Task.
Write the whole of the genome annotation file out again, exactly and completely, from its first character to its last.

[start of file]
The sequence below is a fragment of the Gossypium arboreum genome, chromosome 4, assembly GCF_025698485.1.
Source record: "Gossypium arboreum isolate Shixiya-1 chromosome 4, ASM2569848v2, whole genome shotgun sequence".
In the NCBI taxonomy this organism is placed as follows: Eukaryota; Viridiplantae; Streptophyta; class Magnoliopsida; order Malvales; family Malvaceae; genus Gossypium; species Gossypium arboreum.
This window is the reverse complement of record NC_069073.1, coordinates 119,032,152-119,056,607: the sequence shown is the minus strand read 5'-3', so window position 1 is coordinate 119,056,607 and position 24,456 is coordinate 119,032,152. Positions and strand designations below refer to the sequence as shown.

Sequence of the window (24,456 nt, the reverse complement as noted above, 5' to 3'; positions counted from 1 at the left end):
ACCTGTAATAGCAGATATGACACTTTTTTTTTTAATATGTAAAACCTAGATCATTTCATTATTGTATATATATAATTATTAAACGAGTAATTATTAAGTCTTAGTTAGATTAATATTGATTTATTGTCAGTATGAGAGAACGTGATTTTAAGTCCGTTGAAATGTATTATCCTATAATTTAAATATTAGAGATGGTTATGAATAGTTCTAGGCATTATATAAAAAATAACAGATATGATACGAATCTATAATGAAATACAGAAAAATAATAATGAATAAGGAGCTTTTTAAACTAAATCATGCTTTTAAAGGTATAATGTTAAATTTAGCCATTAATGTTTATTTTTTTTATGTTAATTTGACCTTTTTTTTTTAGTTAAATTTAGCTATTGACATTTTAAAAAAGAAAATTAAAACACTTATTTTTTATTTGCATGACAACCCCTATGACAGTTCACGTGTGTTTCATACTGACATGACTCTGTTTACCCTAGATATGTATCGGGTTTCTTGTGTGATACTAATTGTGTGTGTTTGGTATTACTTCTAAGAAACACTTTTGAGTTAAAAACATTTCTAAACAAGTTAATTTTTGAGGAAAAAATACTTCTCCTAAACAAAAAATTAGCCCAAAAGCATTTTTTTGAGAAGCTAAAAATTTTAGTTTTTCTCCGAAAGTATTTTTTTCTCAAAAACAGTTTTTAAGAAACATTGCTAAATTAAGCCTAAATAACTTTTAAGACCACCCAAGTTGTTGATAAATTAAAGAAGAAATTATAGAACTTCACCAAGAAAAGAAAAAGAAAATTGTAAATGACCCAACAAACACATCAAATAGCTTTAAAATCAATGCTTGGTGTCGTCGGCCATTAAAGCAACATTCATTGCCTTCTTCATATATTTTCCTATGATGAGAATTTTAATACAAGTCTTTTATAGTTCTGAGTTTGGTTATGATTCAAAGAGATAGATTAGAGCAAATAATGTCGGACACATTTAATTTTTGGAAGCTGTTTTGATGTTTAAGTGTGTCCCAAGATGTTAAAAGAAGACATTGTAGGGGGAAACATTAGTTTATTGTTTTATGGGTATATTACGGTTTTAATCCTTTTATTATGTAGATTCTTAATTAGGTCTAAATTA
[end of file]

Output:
The sequence below is a fragment of the Gossypium arboreum genome, chromosome 4, assembly GCF_025698485.1.
Source record: "Gossypium arboreum isolate Shixiya-1 chromosome 4, ASM2569848v2, whole genome shotgun sequence".
In the NCBI taxonomy this organism is placed as follows: Eukaryota; Viridiplantae; Streptophyta; class Magnoliopsida; order Malvales; family Malvaceae; genus Gossypium; species Gossypium arboreum.
This window is the reverse complement of record NC_069073.1, coordinates 119,032,152-119,056,607: the sequence shown is the minus strand read 5'-3', so window position 1 is coordinate 119,056,607 and position 24,456 is coordinate 119,032,152. Positions and strand designations below refer to the sequence as shown.

Sequence of the window (24,456 nt, the reverse complement as noted above, 5' to 3'; positions counted from 1 at the left end):
ACCTGTAATAGCAGATATGACACTTTTTTTTTTAATATGTAAAACCTAGATCATTTCATTATTGTATATATATAATTATTAAACGAGTAATTATTAAGTCTTAGTTAGATTAATATTGATTTATTGTCAGTATGAGAGAACGTGATTTTAAGTCCGTTGAAATGTATTATCCTATAATTTAAATATTAGAGATGGTTATGAATAGTTCTAGGCATTATATAAAAAATAACAGATATGATACGAATCTATAATGAAATACAGAAAAATAATAATGAATAAGGAGCTTTTTAAACTAAATCATGCTTTTAAAGGTATAATGTTAAATTTAGCCATTAATGTTTATTTTTTTTATGTTAATTTGACCTTTTTTTTTTAGTTAAATTTAGCTATTGACATTTTAAAAAAGAAAATTAAAACACTTATTTTTTATTTGCATGACAACCCCTATGACAGTTCACGTGTGTTTCATACTGACATGACTCTGTTTACCCTAGATATGTATCGGGTTTCTTGTGTGATACTAATTGTGTGTGTTTGGTATTACTTCTAAGAAACACTTTTGAGTTAAAAACATTTCTAAACAAGTTAATTTTTGAGGAAAAAATACTTCTCCTAAACAAAAAATTAGCCCAAAAGCATTTTTTTGAGAAGCTAAAAATTTTAGTTTTTCTCCGAAAGTATTTTTTTCTCAAAAACAGTTTTTAAGAAACATTGCTAAATTAAGCCTAAATAACTTTTAAGACCACCCAAGTTGTTGATAAATTAAAGAAGAAATTATAGAACTTCACCAAGAAAAGAAAAAGAAAATTGTAAATGACCCAACAAACACATCAAATAGCTTTAAAATCAATGCTTGGTGTCGTCGGCCATTAAAGCAACATTCATTGCCTTCTTCATATATTTTCCTATGATGAGAATTTTAATACAAGTCTTTTATAGTTCTGAGTTTGGTTATGATTCAAAGAGATAGATTAGAGCAAATAATGTCGGACACATTTAATTTTTGGAAGCTGTTTTGATGTTTAAGTGTGTCCCAAGATGTTAAAAGAAGACATTGTAGGGGGAAACATTAGTTTATTGTTTTATGGGTATATTACGGTTTTAATCCTTTTATTATGTAGATTCTTAATTAGGTCTAAATTA